France Invokes New COVID Restrictions, Including Ban on Eating, Drinking at Sports Events

France announced the rollout of a series of new COVID-19 measures on Monday, putting limits on everything from bars to stadiums as cases surge in the country.

French Prime Minister Jean Castex said the rules will be in effect for at least the next three weeks. One of the new measures prohibits people from eating and drinking in sports stadiums and theaters and on public transportation. People will also have to sit, not stand, at bars and concert venues.

Additionally, anyone whose job allows them to work from home will be required to do so for at least three days a week.

Large gatherings will also be limited under the new rules, with a cap of 2,000 for indoor events and 5,000 for outdoor events. Ahead of New Year's gatherings, Castex recommended "common-sense actions" like wearing masks and getting tested for the virus.

The prime minister added that schools will go ahead with reopening on January 3, and planned and political rallies will not be affected ahead of April's presidential election.

The decision comes soon after France recorded 100,000 new cases in one day, a record-breaking total for the country. With the Omicron variant set to soon become France's dominant virus strain, Castex said the country is in a "race against the clock."

Jean Castex, France, Prime Minister
French Prime Minister Jean Castex announced a series of new COVID-19 measures amid a record-breaking surge in cases. Above, Castex speaks during a news conference at the Hotel de Matignon in Paris on Monday, December 27. Photo by Stephane de Sakutin/AFP via Getty Images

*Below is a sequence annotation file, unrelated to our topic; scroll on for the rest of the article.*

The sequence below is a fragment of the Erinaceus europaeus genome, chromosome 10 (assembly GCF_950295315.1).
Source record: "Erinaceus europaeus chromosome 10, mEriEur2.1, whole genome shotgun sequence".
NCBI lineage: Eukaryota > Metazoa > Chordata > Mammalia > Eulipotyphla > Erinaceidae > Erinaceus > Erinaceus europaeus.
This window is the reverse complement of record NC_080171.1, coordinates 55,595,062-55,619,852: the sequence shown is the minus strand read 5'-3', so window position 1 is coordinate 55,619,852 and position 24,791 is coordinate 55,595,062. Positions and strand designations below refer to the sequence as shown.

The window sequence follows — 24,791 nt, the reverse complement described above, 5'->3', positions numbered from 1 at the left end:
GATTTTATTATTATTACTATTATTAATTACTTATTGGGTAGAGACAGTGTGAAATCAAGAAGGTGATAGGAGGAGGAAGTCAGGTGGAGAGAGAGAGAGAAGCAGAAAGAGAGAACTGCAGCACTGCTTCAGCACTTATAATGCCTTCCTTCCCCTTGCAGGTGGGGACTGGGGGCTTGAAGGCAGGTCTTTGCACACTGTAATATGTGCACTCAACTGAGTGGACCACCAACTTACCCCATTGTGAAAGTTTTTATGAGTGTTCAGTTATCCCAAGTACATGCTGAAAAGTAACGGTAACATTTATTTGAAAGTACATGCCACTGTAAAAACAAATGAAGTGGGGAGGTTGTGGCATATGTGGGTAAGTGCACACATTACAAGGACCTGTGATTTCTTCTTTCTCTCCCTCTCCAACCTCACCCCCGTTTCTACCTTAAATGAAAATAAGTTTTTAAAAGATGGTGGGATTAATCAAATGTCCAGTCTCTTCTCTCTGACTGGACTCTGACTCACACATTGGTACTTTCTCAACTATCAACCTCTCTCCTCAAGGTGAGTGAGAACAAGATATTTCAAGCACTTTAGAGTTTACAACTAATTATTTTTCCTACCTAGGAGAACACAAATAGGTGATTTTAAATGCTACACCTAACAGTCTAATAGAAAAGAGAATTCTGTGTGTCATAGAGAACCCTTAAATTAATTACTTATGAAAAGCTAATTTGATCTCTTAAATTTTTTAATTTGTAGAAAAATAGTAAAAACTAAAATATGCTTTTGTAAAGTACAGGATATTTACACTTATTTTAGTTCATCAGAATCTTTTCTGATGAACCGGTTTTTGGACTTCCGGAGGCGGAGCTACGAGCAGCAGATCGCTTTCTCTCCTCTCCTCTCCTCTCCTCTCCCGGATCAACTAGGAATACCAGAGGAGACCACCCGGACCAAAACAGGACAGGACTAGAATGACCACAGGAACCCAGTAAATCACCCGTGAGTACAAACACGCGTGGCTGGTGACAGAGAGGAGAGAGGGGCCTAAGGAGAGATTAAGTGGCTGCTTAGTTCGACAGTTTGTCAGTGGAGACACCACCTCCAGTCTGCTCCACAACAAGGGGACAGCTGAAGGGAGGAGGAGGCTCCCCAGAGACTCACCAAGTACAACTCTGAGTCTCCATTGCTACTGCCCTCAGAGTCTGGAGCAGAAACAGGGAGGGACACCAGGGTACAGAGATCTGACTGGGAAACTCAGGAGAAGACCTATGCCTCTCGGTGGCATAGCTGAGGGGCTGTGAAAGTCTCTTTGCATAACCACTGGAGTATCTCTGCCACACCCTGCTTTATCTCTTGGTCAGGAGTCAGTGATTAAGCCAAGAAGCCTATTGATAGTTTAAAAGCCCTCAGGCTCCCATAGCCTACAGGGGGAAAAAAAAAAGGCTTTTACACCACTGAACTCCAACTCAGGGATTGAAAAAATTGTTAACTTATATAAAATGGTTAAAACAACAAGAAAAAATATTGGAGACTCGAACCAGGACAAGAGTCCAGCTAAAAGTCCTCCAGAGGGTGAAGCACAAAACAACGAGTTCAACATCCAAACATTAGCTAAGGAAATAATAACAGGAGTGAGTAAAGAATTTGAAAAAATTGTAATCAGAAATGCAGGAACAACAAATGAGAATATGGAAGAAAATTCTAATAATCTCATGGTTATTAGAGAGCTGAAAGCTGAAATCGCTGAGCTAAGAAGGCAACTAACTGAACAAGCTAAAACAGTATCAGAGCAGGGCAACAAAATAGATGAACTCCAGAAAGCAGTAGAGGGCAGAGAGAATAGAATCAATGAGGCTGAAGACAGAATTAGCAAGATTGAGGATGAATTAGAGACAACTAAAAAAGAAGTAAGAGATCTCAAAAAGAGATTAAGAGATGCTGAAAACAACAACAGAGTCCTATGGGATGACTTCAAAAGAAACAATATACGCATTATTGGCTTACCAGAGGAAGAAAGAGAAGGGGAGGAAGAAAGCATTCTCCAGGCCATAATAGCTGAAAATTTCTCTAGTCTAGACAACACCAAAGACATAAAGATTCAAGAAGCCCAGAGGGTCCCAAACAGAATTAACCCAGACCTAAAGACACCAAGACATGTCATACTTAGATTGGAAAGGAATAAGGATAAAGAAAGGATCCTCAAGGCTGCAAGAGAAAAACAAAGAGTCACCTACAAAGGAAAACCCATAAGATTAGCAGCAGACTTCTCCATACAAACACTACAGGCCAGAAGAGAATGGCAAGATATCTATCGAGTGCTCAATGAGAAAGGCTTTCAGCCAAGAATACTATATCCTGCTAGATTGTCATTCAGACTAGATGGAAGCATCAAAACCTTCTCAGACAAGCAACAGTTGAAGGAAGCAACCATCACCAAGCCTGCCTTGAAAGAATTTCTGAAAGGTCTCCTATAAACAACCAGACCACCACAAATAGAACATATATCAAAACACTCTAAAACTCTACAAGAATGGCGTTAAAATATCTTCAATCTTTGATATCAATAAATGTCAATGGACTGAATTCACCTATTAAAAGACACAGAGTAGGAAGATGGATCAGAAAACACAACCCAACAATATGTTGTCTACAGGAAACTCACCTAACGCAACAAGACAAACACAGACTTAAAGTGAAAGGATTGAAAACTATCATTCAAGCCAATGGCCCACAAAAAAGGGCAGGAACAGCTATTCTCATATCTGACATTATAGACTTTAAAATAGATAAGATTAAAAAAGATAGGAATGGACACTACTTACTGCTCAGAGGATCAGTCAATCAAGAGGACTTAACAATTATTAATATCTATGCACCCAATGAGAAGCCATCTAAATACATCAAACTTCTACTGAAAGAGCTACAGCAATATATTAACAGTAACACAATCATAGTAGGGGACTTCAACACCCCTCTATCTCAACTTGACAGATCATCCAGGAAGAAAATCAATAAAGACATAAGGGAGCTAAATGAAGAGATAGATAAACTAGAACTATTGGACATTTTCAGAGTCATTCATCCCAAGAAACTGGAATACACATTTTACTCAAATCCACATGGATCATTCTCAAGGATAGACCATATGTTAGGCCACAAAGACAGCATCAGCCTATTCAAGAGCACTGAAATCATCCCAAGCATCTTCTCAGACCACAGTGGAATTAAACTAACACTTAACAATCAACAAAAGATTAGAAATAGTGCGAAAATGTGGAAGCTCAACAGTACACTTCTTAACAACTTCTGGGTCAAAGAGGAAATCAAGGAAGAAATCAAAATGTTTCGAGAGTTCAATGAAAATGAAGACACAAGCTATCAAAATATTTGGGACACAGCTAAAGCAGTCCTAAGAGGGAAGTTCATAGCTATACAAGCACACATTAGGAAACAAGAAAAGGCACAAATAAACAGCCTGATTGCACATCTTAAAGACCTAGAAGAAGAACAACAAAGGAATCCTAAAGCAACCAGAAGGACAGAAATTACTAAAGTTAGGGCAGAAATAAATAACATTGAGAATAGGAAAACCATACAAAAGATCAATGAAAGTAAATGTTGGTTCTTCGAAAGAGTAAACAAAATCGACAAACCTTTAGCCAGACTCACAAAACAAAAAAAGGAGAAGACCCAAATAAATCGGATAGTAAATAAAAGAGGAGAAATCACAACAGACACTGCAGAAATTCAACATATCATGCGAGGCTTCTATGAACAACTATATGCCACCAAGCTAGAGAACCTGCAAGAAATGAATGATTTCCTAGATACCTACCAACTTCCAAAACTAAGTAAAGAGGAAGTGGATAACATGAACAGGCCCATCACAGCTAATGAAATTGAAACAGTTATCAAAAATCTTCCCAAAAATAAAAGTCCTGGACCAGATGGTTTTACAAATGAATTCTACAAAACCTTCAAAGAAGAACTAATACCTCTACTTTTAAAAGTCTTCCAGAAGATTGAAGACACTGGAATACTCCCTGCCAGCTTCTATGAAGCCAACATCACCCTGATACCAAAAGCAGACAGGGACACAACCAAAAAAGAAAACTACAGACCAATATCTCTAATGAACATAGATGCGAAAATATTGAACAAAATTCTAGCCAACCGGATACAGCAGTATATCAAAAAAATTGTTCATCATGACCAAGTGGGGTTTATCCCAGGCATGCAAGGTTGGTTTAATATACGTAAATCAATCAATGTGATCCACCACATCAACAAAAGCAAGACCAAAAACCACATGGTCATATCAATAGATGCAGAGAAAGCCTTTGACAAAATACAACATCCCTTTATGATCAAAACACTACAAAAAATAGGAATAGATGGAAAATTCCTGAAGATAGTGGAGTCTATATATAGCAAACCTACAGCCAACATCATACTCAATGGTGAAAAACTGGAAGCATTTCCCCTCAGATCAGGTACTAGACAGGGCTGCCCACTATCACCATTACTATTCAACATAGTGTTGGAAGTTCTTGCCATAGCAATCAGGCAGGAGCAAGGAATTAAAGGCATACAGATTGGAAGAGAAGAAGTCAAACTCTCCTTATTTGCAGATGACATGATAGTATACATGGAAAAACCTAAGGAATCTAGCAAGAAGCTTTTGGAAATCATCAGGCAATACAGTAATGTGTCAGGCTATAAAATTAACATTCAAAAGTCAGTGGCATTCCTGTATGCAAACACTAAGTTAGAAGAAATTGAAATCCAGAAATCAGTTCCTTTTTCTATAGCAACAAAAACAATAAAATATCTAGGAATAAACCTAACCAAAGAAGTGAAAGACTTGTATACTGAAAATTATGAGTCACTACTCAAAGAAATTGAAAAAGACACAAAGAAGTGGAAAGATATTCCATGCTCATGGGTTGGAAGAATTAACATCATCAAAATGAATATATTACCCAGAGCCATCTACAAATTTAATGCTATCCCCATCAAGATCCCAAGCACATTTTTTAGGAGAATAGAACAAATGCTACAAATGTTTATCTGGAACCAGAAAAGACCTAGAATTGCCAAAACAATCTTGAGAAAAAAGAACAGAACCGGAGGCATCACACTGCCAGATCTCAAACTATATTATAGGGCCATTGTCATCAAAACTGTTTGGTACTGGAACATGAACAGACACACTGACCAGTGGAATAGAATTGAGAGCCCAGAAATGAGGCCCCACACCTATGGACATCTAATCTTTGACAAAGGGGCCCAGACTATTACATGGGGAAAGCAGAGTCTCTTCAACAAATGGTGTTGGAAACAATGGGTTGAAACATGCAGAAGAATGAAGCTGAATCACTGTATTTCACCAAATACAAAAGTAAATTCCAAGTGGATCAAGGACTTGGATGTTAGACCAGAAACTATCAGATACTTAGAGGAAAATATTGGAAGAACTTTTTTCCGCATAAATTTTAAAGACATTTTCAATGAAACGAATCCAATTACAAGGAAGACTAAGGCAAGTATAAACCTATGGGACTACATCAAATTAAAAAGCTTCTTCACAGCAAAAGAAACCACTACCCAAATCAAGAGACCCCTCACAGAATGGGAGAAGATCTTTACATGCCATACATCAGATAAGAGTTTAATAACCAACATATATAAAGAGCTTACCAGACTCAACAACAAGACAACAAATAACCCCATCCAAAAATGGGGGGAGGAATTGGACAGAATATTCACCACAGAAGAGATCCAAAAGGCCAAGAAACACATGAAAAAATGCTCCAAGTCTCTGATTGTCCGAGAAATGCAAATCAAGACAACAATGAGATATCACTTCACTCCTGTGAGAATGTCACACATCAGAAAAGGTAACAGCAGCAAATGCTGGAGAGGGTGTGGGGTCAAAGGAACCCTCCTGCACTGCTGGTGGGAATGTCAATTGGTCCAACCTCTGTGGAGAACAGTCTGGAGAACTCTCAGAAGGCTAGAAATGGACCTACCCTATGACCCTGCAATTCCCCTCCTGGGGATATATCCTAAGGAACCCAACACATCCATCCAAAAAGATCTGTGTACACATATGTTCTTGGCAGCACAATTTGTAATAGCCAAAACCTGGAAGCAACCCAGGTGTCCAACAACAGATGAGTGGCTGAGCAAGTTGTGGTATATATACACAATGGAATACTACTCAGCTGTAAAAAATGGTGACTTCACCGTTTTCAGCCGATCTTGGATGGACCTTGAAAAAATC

President Emmanuel Macron held a special virus videoconference with key government members from his holiday residence at Fort de Brégançon on the French Riviera.

The new measures remain less strict than those put into place last December, when a nightly curfew was imposed across the country.

The French government appeared to be trying to strike a balance between measures needed to relieve hospitals and keep the economy running at the same time, as the fast-spreading Omicron variant complicates the situation.

More than one in 100 people in the Paris region have tested positive in the past week, according to the regional health service. Most new infections are linked to the Omicron variant, which government experts predict will be dominant in France in the coming days.

Macron is also wary of the impact on public opinion of potential harsh measures less than four months before the presidential election, in which he is expected to run.

Castex stressed that hospitals' intensive care units aren't saturated because more than 90% of France's adults are fully vaccinated—in sharp contrast with the situation last year.

The government hopes to speed up the nation's booster campaign by reducing the delay in getting the shot from four to three months after the previous vaccine shot.

The government on Monday also presented a bill aiming at creating a "vaccine pass," which will allow only vaccinated people to enter public places, including restaurants, bars and cinemas. The measure will be debated in Parliament next month.

The Associated Press contributed to this report.

Emmanuel Macron, cabinet meeting
France's President Emmanuel Macron held a special virus meeting with key ministers via a video call after the country recorded more than 100,000 virus infections in a single day for the first time in the pandemic. Above, Macron leads a special cabinet meeting from the Fort de Brégançon presidential holidays residence in Bormes-les-Mimosas, southern France, on Monday, December 27. Nicolas Tucat/Pool Photo via AP